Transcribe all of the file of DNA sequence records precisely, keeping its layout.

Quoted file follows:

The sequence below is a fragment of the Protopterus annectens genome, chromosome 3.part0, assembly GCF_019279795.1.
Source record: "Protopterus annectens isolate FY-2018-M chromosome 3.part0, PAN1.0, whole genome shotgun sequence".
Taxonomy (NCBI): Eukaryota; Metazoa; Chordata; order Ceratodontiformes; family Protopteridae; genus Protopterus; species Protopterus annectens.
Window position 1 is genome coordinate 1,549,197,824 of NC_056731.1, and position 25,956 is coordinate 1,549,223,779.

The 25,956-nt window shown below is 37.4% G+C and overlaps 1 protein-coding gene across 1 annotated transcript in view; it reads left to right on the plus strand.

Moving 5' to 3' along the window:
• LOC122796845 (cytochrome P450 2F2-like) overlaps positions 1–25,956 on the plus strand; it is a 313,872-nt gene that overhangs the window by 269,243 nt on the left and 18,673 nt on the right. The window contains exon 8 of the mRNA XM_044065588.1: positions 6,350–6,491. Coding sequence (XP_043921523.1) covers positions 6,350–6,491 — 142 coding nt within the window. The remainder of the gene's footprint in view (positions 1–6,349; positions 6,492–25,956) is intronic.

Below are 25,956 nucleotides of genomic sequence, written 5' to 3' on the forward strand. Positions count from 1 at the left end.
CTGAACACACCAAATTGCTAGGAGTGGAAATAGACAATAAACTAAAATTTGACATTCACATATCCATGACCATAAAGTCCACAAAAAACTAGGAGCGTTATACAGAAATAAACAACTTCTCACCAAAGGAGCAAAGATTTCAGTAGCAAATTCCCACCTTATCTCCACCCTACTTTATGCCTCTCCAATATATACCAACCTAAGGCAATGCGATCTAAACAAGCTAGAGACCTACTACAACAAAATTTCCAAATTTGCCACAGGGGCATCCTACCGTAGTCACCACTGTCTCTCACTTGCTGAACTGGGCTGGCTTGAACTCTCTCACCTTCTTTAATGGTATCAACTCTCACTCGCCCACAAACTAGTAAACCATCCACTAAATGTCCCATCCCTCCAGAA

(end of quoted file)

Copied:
The sequence below is a fragment of the Protopterus annectens genome, chromosome 3.part0, assembly GCF_019279795.1.
Source record: "Protopterus annectens isolate FY-2018-M chromosome 3.part0, PAN1.0, whole genome shotgun sequence".
Taxonomy (NCBI): Eukaryota; Metazoa; Chordata; order Ceratodontiformes; family Protopteridae; genus Protopterus; species Protopterus annectens.
Window position 1 is genome coordinate 1,549,197,824 of NC_056731.1, and position 25,956 is coordinate 1,549,223,779.

The 25,956-nt window shown below is 37.4% G+C and overlaps 1 protein-coding gene across 1 annotated transcript in view; it reads left to right on the plus strand.

Moving 5' to 3' along the window:
• LOC122796845 (cytochrome P450 2F2-like) overlaps positions 1–25,956 on the plus strand; it is a 313,872-nt gene that overhangs the window by 269,243 nt on the left and 18,673 nt on the right. The window contains exon 8 of the mRNA XM_044065588.1: positions 6,350–6,491. Coding sequence (XP_043921523.1) covers positions 6,350–6,491 — 142 coding nt within the window. The remainder of the gene's footprint in view (positions 1–6,349; positions 6,492–25,956) is intronic.

Below are 25,956 nucleotides of genomic sequence, written 5' to 3' on the forward strand. Positions count from 1 at the left end.
CTGAACACACCAAATTGCTAGGAGTGGAAATAGACAATAAACTAAAATTTGACATTCACATATCCATGACCATAAAGTCCACAAAAAACTAGGAGCGTTATACAGAAATAAACAACTTCTCACCAAAGGAGCAAAGATTTCAGTAGCAAATTCCCACCTTATCTCCACCCTACTTTATGCCTCTCCAATATATACCAACCTAAGGCAATGCGATCTAAACAAGCTAGAGACCTACTACAACAAAATTTCCAAATTTGCCACAGGGGCATCCTACCGTAGTCACCACTGTCTCTCACTTGCTGAACTGGGCTGGCTTGAACTCTCTCACCTTCTTTAATGGTATCAACTCTCACTCGCCCACAAACTAGTAAACCATCCACTAAATGTCCCATCCCTCCAGAA